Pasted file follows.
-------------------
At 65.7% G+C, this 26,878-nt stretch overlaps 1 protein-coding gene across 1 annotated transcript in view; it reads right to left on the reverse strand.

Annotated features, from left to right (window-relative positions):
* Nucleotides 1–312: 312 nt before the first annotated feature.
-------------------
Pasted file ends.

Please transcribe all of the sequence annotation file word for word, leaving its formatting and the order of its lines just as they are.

At 65.7% G+C, this 26,878-nt stretch overlaps 1 protein-coding gene across 1 annotated transcript in view; it reads right to left on the reverse strand.

Annotated features, from left to right (window-relative positions):
* Nucleotides 1–312: 312 nt before the first annotated feature.